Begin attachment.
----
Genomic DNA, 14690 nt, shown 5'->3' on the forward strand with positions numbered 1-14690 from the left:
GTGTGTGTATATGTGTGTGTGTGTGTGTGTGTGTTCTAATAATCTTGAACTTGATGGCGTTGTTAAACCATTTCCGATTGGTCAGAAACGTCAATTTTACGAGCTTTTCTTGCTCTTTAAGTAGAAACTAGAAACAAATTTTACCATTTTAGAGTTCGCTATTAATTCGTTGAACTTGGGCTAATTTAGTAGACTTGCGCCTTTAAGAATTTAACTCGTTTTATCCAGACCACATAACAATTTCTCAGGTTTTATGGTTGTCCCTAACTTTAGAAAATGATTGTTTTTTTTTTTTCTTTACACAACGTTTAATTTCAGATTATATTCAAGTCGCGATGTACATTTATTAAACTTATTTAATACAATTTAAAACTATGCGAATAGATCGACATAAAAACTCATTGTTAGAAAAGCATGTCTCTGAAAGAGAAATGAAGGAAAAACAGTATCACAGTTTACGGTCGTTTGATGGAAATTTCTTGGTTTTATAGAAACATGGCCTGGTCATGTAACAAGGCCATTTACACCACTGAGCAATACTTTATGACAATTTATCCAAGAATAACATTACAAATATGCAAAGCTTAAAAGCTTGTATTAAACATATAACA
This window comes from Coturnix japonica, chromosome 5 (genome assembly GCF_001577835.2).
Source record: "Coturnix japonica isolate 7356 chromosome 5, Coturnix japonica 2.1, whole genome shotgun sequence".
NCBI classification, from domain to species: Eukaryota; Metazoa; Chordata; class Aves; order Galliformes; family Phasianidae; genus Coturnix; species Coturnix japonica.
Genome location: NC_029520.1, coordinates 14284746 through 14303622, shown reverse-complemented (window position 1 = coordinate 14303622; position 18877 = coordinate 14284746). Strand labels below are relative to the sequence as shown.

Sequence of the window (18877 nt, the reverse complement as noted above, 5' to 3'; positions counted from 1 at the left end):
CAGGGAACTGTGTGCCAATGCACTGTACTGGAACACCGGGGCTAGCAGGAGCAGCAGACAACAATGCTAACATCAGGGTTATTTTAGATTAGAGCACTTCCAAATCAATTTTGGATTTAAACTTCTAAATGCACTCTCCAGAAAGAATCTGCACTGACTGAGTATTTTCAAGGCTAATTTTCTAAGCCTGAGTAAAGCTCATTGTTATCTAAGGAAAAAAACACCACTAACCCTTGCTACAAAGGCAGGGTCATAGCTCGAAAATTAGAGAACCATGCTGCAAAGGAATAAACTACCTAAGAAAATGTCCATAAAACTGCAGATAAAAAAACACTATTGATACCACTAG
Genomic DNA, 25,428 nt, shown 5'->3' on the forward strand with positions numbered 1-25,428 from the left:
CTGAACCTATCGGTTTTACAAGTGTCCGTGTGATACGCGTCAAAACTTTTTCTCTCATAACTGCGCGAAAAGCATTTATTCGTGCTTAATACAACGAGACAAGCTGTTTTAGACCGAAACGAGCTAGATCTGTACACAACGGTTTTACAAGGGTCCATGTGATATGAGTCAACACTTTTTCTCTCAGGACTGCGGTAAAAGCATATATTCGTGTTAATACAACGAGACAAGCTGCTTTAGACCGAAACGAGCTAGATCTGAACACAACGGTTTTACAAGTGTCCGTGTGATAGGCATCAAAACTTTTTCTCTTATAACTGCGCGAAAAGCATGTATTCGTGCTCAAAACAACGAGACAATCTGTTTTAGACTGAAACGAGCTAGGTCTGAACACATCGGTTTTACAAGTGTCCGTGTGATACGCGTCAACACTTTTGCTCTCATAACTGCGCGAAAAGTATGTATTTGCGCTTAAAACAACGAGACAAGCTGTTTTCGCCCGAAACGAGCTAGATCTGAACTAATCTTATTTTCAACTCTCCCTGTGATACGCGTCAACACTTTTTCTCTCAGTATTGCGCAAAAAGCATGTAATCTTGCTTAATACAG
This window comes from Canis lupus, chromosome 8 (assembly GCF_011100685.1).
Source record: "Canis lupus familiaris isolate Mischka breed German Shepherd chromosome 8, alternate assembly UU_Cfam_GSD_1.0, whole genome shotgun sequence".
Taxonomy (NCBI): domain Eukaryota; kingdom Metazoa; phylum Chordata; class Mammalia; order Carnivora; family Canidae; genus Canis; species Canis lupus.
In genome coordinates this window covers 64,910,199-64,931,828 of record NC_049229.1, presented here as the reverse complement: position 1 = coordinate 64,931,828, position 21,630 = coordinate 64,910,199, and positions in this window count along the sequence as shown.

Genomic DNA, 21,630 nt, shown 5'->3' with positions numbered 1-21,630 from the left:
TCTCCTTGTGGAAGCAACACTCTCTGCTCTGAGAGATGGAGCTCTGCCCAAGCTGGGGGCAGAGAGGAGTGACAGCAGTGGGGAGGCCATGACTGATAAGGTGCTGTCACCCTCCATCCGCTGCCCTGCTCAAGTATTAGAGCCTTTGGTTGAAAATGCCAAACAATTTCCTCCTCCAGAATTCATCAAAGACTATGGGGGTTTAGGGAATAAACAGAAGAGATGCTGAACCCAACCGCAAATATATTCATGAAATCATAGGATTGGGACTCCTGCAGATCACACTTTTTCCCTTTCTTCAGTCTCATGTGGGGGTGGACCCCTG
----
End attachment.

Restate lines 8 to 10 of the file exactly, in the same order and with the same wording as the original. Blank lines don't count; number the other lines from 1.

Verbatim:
CAGGGAACTGTGTGCCAATGCACTGTACTGGAACACCGGGGCTAGCAGGAGCAGCAGACAACAATGCTAACATCAGGGTTATTTTAGATTAGAGCACTTCCAAATCAATTTTGGATTTAAACTTCTAAATGCACTCTCCAGAAAGAATCTGCACTGACTGAGTATTTTCAAGGCTAATTTTCTAAGCCTGAGTAAAGCTCATTGTTATCTAAGGAAAAAAACACCACTAACCCTTGCTACAAAGGCAGGGTCATAGCTCGAAAATTAGAGAACCATGCTGCAAAGGAATAAACTACCTAAGAAAATGTCCATAAAACTGCAGATAAAAAAACACTATTGATACCACTAG
Genomic DNA, 25,428 nt, shown 5'->3' on the forward strand with positions numbered 1-25,428 from the left:
CTGAACCTATCGGTTTTACAAGTGTCCGTGTGATACGCGTCAAAACTTTTTCTCTCATAACTGCGCGAAAAGCATTTATTCGTGCTTAATACAACGAGACAAGCTGTTTTAGACCGAAACGAGCTAGATCTGTACACAACGGTTTTACAAGGGTCCATGTGATATGAGTCAACACTTTTTCTCTCAGGACTGCGGTAAAAGCATATATTCGTGTTAATACAACGAGACAAGCTGCTTTAGACCGAAACGAGCTAGATCTGAACACAACGGTTTTACAAGTGTCCGTGTGATAGGCATCAAAACTTTTTCTCTTATAACTGCGCGAAAAGCATGTATTCGTGCTCAAAACAACGAGACAATCTGTTTTAGACTGAAACGAGCTAGGTCTGAACACATCGGTTTTACAAGTGTCCGTGTGATACGCGTCAACACTTTTGCTCTCATAACTGCGCGAAAAGTATGTATTTGCGCTTAAAACAACGAGACAAGCTGTTTTCGCCCGAAACGAGCTAGATCTGAACTAATCTTATTTTCAACTCTCCCTGTGATACGCGTCAACACTTTTTCTCTCAGTATTGCGCAAAAAGCATGTAATCTTGCTTAATACAG